'Look,' said Naomi, 'your sister-in-law is going back to her people and her gods. Go back with her.' But Ruth replied, 'Don't urge me to leave you or to turn back from you. Where you go I will go, and where you stay I will stay. Your people will be my people and your God my God. Where you die I will die, and there I will be buried. May the Lord deal with me, be it ever so severely, if anything but death separates you and me.' When Naomi realized that Ruth was determined to go with her, she stopped urging her.
In this passage, we see the depth of Ruth's commitment to Naomi. This settled the matter and Naomi gave up trying to talk her out of going with her. This is a good example of the Christian walk as well. When we come to Jesus Christ our commitment should be like that of Ruth and that is why this book is such a beautiful picture of salvation and the Christian walk. We should all regularly stop and evaluate the depth of our commitment. Do we let others discourage us from the walk or do we stand firm just as Ruth did?
So the two women went on until they came to Bethlehem. When they arrived in Bethlehem, the whole town was stirred because of them, and the women exclaimed, 'Can this be Naomi?' 'Don't call me Naomi,' she told them. 'Call me Mara, because the Almighty has made my life very bitter. I went away full, but the Lord has brought me back empty. Why call me Naomi? The Lord has afflicted me; the Almighty has brought misfortune upon me.'
Finally, it is settled and Ruth and Naomi make their way to Bethlehem. When they arrive there, the ladies of the town can hardly believe that it is Naomi. She had left with a full family of a husband and two young sons and returns with only a daughter-in-law. Naomi was quick to explain that the Lord had afflicted her. We may wonder why she would say that but it seems that she realized how they had left the land that God had given them and went to one that did not worship God. Today, we are quick to say that all of our sins were paid for by Jesus which is true but sin may still have lasting consequences.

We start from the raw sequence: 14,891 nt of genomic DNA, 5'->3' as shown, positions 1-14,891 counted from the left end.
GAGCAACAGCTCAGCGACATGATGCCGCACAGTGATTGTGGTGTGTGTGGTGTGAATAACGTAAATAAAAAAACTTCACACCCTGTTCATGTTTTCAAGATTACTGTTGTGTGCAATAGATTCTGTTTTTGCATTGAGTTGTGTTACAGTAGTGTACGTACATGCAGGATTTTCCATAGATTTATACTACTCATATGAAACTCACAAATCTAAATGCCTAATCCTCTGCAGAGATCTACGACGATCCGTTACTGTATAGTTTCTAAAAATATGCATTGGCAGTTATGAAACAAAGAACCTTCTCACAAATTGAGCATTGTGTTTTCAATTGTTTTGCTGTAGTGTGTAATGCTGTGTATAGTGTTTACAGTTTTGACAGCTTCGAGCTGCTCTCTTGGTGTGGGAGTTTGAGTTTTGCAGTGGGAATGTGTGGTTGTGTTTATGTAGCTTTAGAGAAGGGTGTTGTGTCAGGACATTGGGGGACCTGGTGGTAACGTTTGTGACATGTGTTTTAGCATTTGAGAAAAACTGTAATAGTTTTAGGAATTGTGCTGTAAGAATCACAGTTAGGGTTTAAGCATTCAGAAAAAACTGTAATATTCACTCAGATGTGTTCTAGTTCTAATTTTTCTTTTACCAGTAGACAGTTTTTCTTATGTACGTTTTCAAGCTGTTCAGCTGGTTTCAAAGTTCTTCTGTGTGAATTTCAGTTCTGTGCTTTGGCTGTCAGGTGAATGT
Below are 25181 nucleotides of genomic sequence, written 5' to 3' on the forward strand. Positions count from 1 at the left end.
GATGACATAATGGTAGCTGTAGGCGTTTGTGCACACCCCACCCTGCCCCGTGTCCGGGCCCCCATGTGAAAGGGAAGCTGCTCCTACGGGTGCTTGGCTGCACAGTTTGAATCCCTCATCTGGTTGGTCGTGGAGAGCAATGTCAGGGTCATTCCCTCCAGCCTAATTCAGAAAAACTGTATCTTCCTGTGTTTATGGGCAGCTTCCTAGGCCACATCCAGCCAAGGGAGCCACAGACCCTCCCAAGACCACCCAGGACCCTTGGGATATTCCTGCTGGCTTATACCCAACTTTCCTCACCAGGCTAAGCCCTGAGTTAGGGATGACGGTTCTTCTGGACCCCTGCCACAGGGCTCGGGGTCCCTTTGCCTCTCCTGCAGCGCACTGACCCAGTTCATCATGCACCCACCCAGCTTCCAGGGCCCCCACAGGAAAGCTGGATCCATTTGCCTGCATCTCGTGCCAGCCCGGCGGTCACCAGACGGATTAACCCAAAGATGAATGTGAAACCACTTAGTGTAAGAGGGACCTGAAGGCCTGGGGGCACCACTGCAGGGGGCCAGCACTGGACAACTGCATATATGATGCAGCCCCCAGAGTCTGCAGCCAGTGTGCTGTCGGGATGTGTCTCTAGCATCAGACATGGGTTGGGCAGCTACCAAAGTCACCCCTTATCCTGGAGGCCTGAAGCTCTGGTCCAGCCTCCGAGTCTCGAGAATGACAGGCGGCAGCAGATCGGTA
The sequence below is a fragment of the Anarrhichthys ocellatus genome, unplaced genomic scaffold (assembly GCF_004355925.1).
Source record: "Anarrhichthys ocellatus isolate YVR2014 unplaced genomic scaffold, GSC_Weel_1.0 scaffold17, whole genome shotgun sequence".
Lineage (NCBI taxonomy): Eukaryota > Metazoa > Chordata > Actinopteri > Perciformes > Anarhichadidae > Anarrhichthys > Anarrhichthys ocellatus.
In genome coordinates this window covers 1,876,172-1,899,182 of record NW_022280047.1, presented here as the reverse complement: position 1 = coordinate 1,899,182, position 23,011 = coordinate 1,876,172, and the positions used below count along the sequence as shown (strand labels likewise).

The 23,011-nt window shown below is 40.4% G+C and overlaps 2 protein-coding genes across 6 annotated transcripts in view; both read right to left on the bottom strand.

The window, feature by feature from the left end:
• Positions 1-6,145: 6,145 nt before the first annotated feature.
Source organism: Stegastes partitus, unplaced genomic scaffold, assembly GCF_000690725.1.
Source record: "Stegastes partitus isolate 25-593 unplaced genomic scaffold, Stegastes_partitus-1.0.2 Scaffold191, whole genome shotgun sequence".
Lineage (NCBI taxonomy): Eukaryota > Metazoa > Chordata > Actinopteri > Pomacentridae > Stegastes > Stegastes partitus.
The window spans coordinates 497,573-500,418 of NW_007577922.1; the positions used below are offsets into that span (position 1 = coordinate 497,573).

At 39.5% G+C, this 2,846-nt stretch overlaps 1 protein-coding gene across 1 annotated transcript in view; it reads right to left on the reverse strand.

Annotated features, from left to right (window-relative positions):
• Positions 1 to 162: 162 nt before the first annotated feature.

So Naomi returned from Moab accompanied by Ruth the Moabitess, her daughter-in-law, arriving in Bethlehem as the barley harvest was beginning.
This verse gives us the time of Naomi and Ruth's arrival back into Bethlehem as we are told that it was as the barley harvest was beginning. This is important as barley was the first grain to ripen in the Spring. This was a feast time as the Feast of Passover was celebrated followed by the Feast of Unleavened Bread and the offering of the firstfruits of the harvest. Barley was a sign of hope as the people had made it through another winter season and the ripening of the barley meant better nutrition. Barley was also the cheapest grain as most everyone could afford it. It is interesting to note here that Ruth was the great grandmother of King David and is listed in the lineage of Jesus Christ (Matthew chapter one). This same time many years later would find Jesus celebrating the passover in an upper room with his disciples. After the passover during the Feast of Unleavened Bread, Jesus was crucified removing the sins of the world and being lifted up as the Firstfruits of all men. God brought this Gentile woman with her Jewish mother-in-law to Bethlehem at this time knowing that through her descendants Jesus would be born to be the Hope of all men.